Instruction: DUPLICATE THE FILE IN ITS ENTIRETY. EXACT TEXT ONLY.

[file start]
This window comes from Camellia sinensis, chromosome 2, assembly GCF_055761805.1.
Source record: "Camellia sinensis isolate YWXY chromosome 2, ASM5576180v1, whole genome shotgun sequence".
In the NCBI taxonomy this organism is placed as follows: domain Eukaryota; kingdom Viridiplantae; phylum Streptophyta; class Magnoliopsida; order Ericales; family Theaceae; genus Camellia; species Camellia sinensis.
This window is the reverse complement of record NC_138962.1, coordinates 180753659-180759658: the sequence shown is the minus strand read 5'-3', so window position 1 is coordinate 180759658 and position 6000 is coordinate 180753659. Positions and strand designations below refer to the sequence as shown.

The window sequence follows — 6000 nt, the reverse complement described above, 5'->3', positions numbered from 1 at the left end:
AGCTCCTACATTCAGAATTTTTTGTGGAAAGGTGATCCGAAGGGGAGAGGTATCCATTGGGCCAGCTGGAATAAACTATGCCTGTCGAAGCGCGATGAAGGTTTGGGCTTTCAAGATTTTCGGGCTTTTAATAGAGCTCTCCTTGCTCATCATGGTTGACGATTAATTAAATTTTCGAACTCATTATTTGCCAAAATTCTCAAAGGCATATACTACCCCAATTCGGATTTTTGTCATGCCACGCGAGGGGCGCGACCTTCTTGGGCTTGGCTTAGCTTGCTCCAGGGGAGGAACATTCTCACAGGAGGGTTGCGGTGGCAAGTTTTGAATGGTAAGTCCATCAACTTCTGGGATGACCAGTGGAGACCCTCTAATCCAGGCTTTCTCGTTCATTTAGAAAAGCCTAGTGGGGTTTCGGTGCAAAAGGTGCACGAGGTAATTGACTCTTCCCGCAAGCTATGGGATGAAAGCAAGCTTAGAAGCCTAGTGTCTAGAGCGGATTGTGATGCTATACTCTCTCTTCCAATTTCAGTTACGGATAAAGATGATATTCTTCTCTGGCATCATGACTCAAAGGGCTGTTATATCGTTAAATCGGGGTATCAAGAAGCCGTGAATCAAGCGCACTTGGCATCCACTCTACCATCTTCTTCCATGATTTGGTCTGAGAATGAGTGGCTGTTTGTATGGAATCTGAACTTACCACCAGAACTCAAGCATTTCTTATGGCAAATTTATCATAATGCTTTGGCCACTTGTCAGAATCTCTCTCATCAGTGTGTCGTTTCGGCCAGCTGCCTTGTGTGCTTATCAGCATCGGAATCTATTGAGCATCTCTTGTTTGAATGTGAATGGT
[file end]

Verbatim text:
This window comes from Camellia sinensis, chromosome 2, assembly GCF_055761805.1.
Source record: "Camellia sinensis isolate YWXY chromosome 2, ASM5576180v1, whole genome shotgun sequence".
In the NCBI taxonomy this organism is placed as follows: domain Eukaryota; kingdom Viridiplantae; phylum Streptophyta; class Magnoliopsida; order Ericales; family Theaceae; genus Camellia; species Camellia sinensis.
This window is the reverse complement of record NC_138962.1, coordinates 180753659-180759658: the sequence shown is the minus strand read 5'-3', so window position 1 is coordinate 180759658 and position 6000 is coordinate 180753659. Positions and strand designations below refer to the sequence as shown.

The window sequence follows — 6000 nt, the reverse complement described above, 5'->3', positions numbered from 1 at the left end:
AGCTCCTACATTCAGAATTTTTTGTGGAAAGGTGATCCGAAGGGGAGAGGTATCCATTGGGCCAGCTGGAATAAACTATGCCTGTCGAAGCGCGATGAAGGTTTGGGCTTTCAAGATTTTCGGGCTTTTAATAGAGCTCTCCTTGCTCATCATGGTTGACGATTAATTAAATTTTCGAACTCATTATTTGCCAAAATTCTCAAAGGCATATACTACCCCAATTCGGATTTTTGTCATGCCACGCGAGGGGCGCGACCTTCTTGGGCTTGGCTTAGCTTGCTCCAGGGGAGGAACATTCTCACAGGAGGGTTGCGGTGGCAAGTTTTGAATGGTAAGTCCATCAACTTCTGGGATGACCAGTGGAGACCCTCTAATCCAGGCTTTCTCGTTCATTTAGAAAAGCCTAGTGGGGTTTCGGTGCAAAAGGTGCACGAGGTAATTGACTCTTCCCGCAAGCTATGGGATGAAAGCAAGCTTAGAAGCCTAGTGTCTAGAGCGGATTGTGATGCTATACTCTCTCTTCCAATTTCAGTTACGGATAAAGATGATATTCTTCTCTGGCATCATGACTCAAAGGGCTGTTATATCGTTAAATCGGGGTATCAAGAAGCCGTGAATCAAGCGCACTTGGCATCCACTCTACCATCTTCTTCCATGATTTGGTCTGAGAATGAGTGGCTGTTTGTATGGAATCTGAACTTACCACCAGAACTCAAGCATTTCTTATGGCAAATTTATCATAATGCTTTGGCCACTTGTCAGAATCTCTCTCATCAGTGTGTCGTTTCGGCCAGCTGCCTTGTGTGCTTATCAGCATCGGAATCTATTGAGCATCTCTTGTTTGAATGTGAATGGT